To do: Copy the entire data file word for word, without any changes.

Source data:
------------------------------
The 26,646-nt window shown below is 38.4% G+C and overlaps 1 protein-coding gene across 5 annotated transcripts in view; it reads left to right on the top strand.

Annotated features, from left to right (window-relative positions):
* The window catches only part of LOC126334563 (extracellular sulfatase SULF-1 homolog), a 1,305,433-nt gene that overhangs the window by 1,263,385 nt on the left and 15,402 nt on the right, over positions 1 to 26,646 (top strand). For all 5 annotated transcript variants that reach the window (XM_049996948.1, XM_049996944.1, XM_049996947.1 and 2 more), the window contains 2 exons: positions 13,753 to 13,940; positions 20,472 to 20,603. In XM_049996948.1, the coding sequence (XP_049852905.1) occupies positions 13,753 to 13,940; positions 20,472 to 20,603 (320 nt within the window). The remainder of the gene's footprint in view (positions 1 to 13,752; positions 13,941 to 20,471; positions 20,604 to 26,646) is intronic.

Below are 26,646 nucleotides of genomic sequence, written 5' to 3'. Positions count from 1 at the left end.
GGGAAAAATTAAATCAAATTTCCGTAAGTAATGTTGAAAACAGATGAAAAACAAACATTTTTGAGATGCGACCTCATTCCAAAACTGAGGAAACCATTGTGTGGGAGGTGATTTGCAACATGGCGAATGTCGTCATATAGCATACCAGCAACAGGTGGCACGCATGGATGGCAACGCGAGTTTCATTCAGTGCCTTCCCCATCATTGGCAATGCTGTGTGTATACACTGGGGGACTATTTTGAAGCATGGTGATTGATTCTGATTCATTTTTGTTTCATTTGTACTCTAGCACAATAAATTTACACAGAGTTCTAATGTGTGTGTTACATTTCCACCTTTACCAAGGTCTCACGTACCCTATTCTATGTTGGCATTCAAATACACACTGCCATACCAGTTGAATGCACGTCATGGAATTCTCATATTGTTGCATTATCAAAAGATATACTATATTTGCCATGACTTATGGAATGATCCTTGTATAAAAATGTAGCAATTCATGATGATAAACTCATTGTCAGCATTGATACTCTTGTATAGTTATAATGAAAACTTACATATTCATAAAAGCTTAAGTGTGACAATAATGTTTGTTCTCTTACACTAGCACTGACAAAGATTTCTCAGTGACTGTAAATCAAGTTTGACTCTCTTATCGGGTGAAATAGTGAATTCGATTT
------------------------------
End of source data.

The 26,646-nt window shown below is 38.4% G+C and overlaps 1 protein-coding gene across 5 annotated transcripts in view; it reads left to right on the top strand.

Annotated features, from left to right (window-relative positions):
* The window catches only part of LOC126334563 (extracellular sulfatase SULF-1 homolog), a 1,305,433-nt gene that overhangs the window by 1,263,385 nt on the left and 15,402 nt on the right, over positions 1 to 26,646 (top strand). For all 5 annotated transcript variants that reach the window (XM_049996948.1, XM_049996944.1, XM_049996947.1 and 2 more), the window contains 2 exons: positions 13,753 to 13,940; positions 20,472 to 20,603. In XM_049996948.1, the coding sequence (XP_049852905.1) occupies positions 13,753 to 13,940; positions 20,472 to 20,603 (320 nt within the window). The remainder of the gene's footprint in view (positions 1 to 13,752; positions 13,941 to 20,471; positions 20,604 to 26,646) is intronic.

Below are 26,646 nucleotides of genomic sequence, written 5' to 3'. Positions count from 1 at the left end.
GGGAAAAATTAAATCAAATTTCCGTAAGTAATGTTGAAAACAGATGAAAAACAAACATTTTTGAGATGCGACCTCATTCCAAAACTGAGGAAACCATTGTGTGGGAGGTGATTTGCAACATGGCGAATGTCGTCATATAGCATACCAGCAACAGGTGGCACGCATGGATGGCAACGCGAGTTTCATTCAGTGCCTTCCCCATCATTGGCAATGCTGTGTGTATACACTGGGGGACTATTTTGAAGCATGGTGATTGATTCTGATTCATTTTTGTTTCATTTGTACTCTAGCACAATAAATTTACACAGAGTTCTAATGTGTGTGTTACATTTCCACCTTTACCAAGGTCTCACGTACCCTATTCTATGTTGGCATTCAAATACACACTGCCATACCAGTTGAATGCACGTCATGGAATTCTCATATTGTTGCATTATCAAAAGATATACTATATTTGCCATGACTTATGGAATGATCCTTGTATAAAAATGTAGCAATTCATGATGATAAACTCATTGTCAGCATTGATACTCTTGTATAGTTATAATGAAAACTTACATATTCATAAAAGCTTAAGTGTGACAATAATGTTTGTTCTCTTACACTAGCACTGACAAAGATTTCTCAGTGACTGTAAATCAAGTTTGACTCTCTTATCGGGTGAAATAGTGAATTCGATTT